The Case for Diversity

Although it is long played out as a buzzword, diversity as a concept still has a lot of room to grow.  Most of us pay lip-service to its importance but do very little outside our comfort zones to encourage it in our own personal and professional lives.  Why is that?

I suspect it's because we think we have more to gain from seeming to value diversity than from actually experiencing it.  Spouting off on diversity's importance makes us look worldly and modern, but actually diversifying our friend pool and work networks seems to be a high-effort, low-payoff action. 

We'll get to the effort part in a minute.  Let's talk about what we believe the payoff to be.  Obviously, if we really thought it would benefit us, we'd put more time into actually pursuing it.  It leads me to believe we don't actually think it will benefit us.  

I can't speak for social gains, but conceptually the more different your friends are from you the richer your interactions should be.  Not to mention you'll probably score some killer food that you would never come across on your own.  

But as for work gains, here's an incredible data point from a recent study: up to a fifth of the growth in output per worker in the last 50 years is due to the fact that there are just more non-white men in professions like medicine, law, and management.  Here's a quote from the study:

In 1960, 94 percent of doctors were white men, as were 96 percent of lawyers and 86 percent of managers. By 2008, these numbers had fallen to 63, 61, and 57 percent, respectively. Given that innate talent for these professions is unlikely to differ between men and women or between blacks and whites, the allocation of talent in 1960 suggests that a substantial pool of innately talented black men, black women, and white women were not pursuing their comparative advantage. This paper estimates the contribution to U.S. economic growth from the changing occupational allocation of white women, black men, and black women between 1960 and 2008. We find that the contribution is significant: 17 to 20 percent of growth over this period might be explained simply by the improved allocation of talent within the United States.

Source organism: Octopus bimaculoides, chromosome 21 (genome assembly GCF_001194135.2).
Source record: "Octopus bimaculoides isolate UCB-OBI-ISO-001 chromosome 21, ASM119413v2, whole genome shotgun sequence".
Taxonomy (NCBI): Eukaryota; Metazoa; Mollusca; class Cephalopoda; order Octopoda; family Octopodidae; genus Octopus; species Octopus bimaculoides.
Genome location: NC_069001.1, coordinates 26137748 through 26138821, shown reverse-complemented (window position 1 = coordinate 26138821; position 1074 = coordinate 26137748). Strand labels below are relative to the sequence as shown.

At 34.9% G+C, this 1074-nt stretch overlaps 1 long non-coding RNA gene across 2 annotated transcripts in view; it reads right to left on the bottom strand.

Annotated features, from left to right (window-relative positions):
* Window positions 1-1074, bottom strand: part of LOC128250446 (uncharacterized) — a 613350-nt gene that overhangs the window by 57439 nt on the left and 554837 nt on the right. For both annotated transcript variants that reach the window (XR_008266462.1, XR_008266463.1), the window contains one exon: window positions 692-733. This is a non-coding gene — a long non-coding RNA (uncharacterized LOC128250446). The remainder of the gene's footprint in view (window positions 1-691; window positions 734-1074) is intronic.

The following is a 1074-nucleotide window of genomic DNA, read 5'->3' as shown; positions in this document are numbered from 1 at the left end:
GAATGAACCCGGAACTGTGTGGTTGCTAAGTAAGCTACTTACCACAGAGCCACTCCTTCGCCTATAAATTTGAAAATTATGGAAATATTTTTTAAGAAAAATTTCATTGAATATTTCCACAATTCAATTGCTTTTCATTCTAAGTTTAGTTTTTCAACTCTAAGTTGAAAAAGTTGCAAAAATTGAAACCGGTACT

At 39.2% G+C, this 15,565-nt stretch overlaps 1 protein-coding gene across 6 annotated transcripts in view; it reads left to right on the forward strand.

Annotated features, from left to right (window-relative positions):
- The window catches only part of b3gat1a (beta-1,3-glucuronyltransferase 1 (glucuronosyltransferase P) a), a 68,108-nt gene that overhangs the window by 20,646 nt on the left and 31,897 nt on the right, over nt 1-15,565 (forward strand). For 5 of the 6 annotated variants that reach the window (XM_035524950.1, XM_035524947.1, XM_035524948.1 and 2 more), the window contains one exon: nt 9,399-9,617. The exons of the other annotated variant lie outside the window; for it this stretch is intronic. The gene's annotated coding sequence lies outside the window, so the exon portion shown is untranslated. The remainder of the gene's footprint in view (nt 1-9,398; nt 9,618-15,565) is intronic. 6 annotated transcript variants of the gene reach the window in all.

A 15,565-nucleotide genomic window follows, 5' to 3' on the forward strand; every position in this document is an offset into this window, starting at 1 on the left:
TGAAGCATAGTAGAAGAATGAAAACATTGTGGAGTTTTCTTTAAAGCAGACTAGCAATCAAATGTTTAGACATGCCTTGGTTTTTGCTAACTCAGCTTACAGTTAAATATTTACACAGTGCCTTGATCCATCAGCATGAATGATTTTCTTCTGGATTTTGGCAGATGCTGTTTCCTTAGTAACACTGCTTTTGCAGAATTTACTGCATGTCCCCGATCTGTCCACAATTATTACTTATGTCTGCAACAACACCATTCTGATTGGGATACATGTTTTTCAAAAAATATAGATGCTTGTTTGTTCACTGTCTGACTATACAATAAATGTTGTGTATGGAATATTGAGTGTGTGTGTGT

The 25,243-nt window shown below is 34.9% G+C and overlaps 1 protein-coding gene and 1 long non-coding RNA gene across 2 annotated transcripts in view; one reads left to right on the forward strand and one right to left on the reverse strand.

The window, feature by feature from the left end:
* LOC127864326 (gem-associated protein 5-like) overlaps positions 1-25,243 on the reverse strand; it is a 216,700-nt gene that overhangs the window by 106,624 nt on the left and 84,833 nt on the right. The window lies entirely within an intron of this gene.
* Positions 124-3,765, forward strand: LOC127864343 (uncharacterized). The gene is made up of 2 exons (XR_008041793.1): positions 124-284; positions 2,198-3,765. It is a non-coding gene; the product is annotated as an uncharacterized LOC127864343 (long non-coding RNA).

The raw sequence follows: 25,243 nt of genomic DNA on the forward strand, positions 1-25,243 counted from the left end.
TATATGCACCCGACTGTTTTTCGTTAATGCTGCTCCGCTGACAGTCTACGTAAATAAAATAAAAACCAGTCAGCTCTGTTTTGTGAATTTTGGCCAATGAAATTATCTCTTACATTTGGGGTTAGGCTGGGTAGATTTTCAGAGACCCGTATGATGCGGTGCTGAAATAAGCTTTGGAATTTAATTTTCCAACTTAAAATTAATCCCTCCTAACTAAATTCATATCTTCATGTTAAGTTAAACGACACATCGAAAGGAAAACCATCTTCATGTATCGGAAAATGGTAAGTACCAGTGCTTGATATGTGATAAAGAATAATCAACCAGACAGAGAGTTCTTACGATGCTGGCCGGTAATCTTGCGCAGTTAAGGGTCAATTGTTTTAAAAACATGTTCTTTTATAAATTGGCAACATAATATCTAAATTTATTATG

In other words, by diversifying various professions, many more talented folks were brought into the mix, leading to far better outcomes across the board.  This is the power of diversity at work, in entire professions as well as in individual workplaces.  Said in another way, when we don’t have diversity, we are missing out on a lot of talent out there.

Now, tapping into that talent takes effort.  (I told you I’d come back to the effort part.)  Diversity, however you want to define it, means differences.  And, inherently, we tend to cluster with people who have similarities with us, whether race/ethnicity, age, educational background, whatever.  So it takes effort to bridge those differences enough to make meaningful connections that can lead to real progress. 

I’m not arguing that diversity is easy to pursue.  I am arguing that it’s worth it.

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